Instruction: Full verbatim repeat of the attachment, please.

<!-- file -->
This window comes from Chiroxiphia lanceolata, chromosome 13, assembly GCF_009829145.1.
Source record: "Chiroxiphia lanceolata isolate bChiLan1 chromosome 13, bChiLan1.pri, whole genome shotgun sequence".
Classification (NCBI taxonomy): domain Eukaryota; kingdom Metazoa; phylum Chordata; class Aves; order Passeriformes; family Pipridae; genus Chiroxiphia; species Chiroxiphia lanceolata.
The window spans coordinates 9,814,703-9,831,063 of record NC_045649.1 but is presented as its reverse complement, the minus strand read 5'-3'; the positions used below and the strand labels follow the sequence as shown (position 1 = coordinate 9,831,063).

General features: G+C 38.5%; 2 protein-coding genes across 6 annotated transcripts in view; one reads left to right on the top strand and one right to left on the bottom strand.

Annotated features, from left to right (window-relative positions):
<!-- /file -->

This window comes from Chiroxiphia lanceolata, chromosome 13, assembly GCF_009829145.1.
Source record: "Chiroxiphia lanceolata isolate bChiLan1 chromosome 13, bChiLan1.pri, whole genome shotgun sequence".
Classification (NCBI taxonomy): domain Eukaryota; kingdom Metazoa; phylum Chordata; class Aves; order Passeriformes; family Pipridae; genus Chiroxiphia; species Chiroxiphia lanceolata.
The window spans coordinates 9,814,703-9,831,063 of record NC_045649.1 but is presented as its reverse complement, the minus strand read 5'-3'; the positions used below and the strand labels follow the sequence as shown (position 1 = coordinate 9,831,063).

General features: G+C 38.5%; 2 protein-coding genes across 6 annotated transcripts in view; one reads left to right on the top strand and one right to left on the bottom strand.

Annotated features, from left to right (window-relative positions):